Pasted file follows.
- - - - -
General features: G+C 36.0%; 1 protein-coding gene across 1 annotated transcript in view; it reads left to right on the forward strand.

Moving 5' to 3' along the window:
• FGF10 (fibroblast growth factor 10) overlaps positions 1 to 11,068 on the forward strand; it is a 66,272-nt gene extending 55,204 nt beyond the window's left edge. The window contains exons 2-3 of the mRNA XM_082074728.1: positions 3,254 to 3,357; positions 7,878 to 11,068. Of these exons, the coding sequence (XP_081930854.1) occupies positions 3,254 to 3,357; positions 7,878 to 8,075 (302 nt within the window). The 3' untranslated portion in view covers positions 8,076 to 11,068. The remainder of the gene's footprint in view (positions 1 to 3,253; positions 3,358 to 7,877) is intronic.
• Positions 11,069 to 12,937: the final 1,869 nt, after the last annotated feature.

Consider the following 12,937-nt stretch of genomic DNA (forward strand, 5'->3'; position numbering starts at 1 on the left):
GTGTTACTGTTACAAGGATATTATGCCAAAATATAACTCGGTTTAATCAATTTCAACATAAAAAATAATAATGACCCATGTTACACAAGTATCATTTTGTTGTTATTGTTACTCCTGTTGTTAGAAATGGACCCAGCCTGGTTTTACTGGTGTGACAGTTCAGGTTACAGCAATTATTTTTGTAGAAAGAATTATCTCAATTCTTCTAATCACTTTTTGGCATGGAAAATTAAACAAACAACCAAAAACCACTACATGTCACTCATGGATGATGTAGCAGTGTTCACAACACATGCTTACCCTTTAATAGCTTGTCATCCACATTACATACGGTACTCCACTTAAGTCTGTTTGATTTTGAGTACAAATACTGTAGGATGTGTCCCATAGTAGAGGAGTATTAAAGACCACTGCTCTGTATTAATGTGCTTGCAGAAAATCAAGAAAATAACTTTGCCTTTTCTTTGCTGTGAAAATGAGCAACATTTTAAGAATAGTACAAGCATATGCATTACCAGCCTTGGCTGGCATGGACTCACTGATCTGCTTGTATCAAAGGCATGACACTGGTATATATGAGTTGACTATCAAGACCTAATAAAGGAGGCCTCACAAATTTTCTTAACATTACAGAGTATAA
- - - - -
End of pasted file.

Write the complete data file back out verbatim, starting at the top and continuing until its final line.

General features: G+C 36.0%; 1 protein-coding gene across 1 annotated transcript in view; it reads left to right on the forward strand.

Moving 5' to 3' along the window:
• FGF10 (fibroblast growth factor 10) overlaps positions 1 to 11,068 on the forward strand; it is a 66,272-nt gene extending 55,204 nt beyond the window's left edge. The window contains exons 2-3 of the mRNA XM_082074728.1: positions 3,254 to 3,357; positions 7,878 to 11,068. Of these exons, the coding sequence (XP_081930854.1) occupies positions 3,254 to 3,357; positions 7,878 to 8,075 (302 nt within the window). The 3' untranslated portion in view covers positions 8,076 to 11,068. The remainder of the gene's footprint in view (positions 1 to 3,253; positions 3,358 to 7,877) is intronic.
• Positions 11,069 to 12,937: the final 1,869 nt, after the last annotated feature.

Consider the following 12,937-nt stretch of genomic DNA (forward strand, 5'->3'; position numbering starts at 1 on the left):
GTGTTACTGTTACAAGGATATTATGCCAAAATATAACTCGGTTTAATCAATTTCAACATAAAAAATAATAATGACCCATGTTACACAAGTATCATTTTGTTGTTATTGTTACTCCTGTTGTTAGAAATGGACCCAGCCTGGTTTTACTGGTGTGACAGTTCAGGTTACAGCAATTATTTTTGTAGAAAGAATTATCTCAATTCTTCTAATCACTTTTTGGCATGGAAAATTAAACAAACAACCAAAAACCACTACATGTCACTCATGGATGATGTAGCAGTGTTCACAACACATGCTTACCCTTTAATAGCTTGTCATCCACATTACATACGGTACTCCACTTAAGTCTGTTTGATTTTGAGTACAAATACTGTAGGATGTGTCCCATAGTAGAGGAGTATTAAAGACCACTGCTCTGTATTAATGTGCTTGCAGAAAATCAAGAAAATAACTTTGCCTTTTCTTTGCTGTGAAAATGAGCAACATTTTAAGAATAGTACAAGCATATGCATTACCAGCCTTGGCTGGCATGGACTCACTGATCTGCTTGTATCAAAGGCATGACACTGGTATATATGAGTTGACTATCAAGACCTAATAAAGGAGGCCTCACAAATTTTCTTAACATTACAGAGTATAA